The Seeing Stone: The Spiderwick Chronicles, Book 2
What parents need to know
Parents Need to Know
Parents need to know that this exciting book has a rough edge that might trouble kids prone to nightmares. The first book in the series is tamer. Though this installment might be scary for younger children (among other things a cat is roasted and eaten, and a goblin's arm is bitten off by the griffin, though none of this is described), older elementary-aged children, especially reluctant readers, are going to be big fans.
What's the story?
"You kept the book despite my advice. Sooner or later there'll be a price." The price comes quickly in the second book in The Spiderwick Chronicles. Simon is kidnapped by invisible goblins. His twin brother Jared and older sister Mallory set out to rescue him, armed with rapiers from Mallory's fencing class and a stone monocle that lets the wearer see the invisible. With the monocle, the faerie world, which so far they have mostly only read about in Arthur Spiderwick's Field Guide to the Fantastical World Around You, comes to life, and it's no fairyland. Into the darkening woods Jared and Mallory go, encountering sprites and a troll along the way. But rescuing Simon is only the beginning of their adventures, as they discover the goblins holding many creatures prisoner, including a dying griffin and a hobgoblin with a fondness for cats ("and not just 'cause they're tasty, which they are, no mistake.").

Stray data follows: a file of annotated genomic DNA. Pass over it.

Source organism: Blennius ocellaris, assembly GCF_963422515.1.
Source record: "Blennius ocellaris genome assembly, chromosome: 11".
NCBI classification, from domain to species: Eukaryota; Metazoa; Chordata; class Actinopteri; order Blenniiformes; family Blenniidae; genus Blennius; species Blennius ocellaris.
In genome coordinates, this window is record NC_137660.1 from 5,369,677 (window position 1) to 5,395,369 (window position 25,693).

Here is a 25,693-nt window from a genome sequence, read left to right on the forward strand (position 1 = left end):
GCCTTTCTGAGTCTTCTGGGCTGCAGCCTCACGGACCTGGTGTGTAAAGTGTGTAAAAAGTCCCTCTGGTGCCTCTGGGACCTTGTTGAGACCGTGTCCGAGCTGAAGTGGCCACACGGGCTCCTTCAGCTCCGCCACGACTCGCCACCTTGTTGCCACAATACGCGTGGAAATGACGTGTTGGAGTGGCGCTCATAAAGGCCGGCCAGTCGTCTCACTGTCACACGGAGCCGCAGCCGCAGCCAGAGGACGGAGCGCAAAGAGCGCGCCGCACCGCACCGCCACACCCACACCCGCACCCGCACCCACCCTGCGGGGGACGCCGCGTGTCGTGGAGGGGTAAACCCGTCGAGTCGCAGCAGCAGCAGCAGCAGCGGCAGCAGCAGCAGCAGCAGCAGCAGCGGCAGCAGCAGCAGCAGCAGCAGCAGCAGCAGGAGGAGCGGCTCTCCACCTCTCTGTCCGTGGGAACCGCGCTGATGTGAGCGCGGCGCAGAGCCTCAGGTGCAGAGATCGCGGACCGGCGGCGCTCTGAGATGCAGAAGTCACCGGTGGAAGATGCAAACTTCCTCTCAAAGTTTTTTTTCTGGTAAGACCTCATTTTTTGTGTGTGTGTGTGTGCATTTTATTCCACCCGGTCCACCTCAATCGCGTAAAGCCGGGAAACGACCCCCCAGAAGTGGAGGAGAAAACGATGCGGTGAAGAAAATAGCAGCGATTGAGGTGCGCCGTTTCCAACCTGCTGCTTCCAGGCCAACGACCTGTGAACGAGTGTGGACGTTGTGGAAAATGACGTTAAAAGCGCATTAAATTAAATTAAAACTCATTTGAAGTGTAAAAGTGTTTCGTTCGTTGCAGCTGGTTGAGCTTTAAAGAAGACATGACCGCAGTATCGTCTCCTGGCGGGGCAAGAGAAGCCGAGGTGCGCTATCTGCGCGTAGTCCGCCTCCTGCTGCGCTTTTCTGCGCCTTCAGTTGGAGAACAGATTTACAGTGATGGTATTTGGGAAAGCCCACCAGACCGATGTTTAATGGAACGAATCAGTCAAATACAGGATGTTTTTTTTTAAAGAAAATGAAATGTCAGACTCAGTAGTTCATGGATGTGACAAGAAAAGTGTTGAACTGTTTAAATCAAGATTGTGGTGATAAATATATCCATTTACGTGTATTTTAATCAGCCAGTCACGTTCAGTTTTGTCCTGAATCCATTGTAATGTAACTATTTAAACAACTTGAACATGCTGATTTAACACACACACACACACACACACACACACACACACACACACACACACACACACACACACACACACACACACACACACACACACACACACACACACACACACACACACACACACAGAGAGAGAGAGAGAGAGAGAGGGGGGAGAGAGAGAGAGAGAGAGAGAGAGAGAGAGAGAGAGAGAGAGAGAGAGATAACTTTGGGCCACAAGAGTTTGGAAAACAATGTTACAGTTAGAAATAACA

Is it any good?
If the first book in the series (The Field Guide) was mostly introduction, this one jumps right into the action. And there's an edge to it that the first book only hinted at.
Here Simon is in danger of being eaten by goblins, and the only way to rescue him is to kill his abductors, though the children don't do this themselves. Though the story is more exciting than the first book, it offers some of the same pleasures: a short, easy-to-read fantasy adventure in an old-fashioned edition filled with illustrations and printed on soft, unevenly cut paper.
Families can talk about...
Families can talk about how this book compares to the first one. Books often get darker and more violent with each installment in the series -- why do you think that is?
Some pretty gross stuff happens in this book, like the cat that gets eaten. Is reading about violence different than seeing it in a movie or experiencing it in a video game?